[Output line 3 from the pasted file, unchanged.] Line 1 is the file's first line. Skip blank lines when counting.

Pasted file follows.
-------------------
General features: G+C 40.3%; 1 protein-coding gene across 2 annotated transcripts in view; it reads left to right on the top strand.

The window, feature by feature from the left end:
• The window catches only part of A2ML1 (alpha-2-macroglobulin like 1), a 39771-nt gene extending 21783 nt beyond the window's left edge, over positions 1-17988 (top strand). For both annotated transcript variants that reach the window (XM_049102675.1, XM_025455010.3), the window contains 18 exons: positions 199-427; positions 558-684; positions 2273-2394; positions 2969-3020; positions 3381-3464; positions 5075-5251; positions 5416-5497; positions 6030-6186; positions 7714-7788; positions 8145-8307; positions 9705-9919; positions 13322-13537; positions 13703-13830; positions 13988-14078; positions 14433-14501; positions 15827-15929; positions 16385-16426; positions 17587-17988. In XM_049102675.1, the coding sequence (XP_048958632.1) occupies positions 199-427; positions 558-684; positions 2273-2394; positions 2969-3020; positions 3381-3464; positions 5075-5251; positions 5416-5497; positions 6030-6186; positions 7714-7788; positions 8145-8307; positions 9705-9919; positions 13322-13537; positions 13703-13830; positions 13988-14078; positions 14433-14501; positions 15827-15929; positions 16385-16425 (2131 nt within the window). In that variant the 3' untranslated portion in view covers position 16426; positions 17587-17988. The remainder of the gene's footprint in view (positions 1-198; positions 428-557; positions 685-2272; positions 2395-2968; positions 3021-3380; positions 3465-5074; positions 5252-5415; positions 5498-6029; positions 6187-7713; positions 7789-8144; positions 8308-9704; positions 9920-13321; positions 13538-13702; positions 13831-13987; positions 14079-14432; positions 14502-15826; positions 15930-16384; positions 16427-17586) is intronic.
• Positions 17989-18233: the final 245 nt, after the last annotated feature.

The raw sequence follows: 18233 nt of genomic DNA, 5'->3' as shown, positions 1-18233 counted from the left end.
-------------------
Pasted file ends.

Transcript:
• The window catches only part of A2ML1 (alpha-2-macroglobulin like 1), a 39771-nt gene extending 21783 nt beyond the window's left edge, over positions 1-17988 (top strand). For both annotated transcript variants that reach the window (XM_049102675.1, XM_025455010.3), the window contains 18 exons: positions 199-427; positions 558-684; positions 2273-2394; positions 2969-3020; positions 3381-3464; positions 5075-5251; positions 5416-5497; positions 6030-6186; positions 7714-7788; positions 8145-8307; positions 9705-9919; positions 13322-13537; positions 13703-13830; positions 13988-14078; positions 14433-14501; positions 15827-15929; positions 16385-16426; positions 17587-17988. In XM_049102675.1, the coding sequence (XP_048958632.1) occupies positions 199-427; positions 558-684; positions 2273-2394; positions 2969-3020; positions 3381-3464; positions 5075-5251; positions 5416-5497; positions 6030-6186; positions 7714-7788; positions 8145-8307; positions 9705-9919; positions 13322-13537; positions 13703-13830; positions 13988-14078; positions 14433-14501; positions 15827-15929; positions 16385-16425 (2131 nt within the window). In that variant the 3' untranslated portion in view covers position 16426; positions 17587-17988. The remainder of the gene's footprint in view (positions 1-198; positions 428-557; positions 685-2272; positions 2395-2968; positions 3021-3380; positions 3465-5074; positions 5252-5415; positions 5498-6029; positions 6187-7713; positions 7789-8144; positions 8308-9704; positions 9920-13321; positions 13538-13702; positions 13831-13987; positions 14079-14432; positions 14502-15826; positions 15930-16384; positions 16427-17586) is intronic.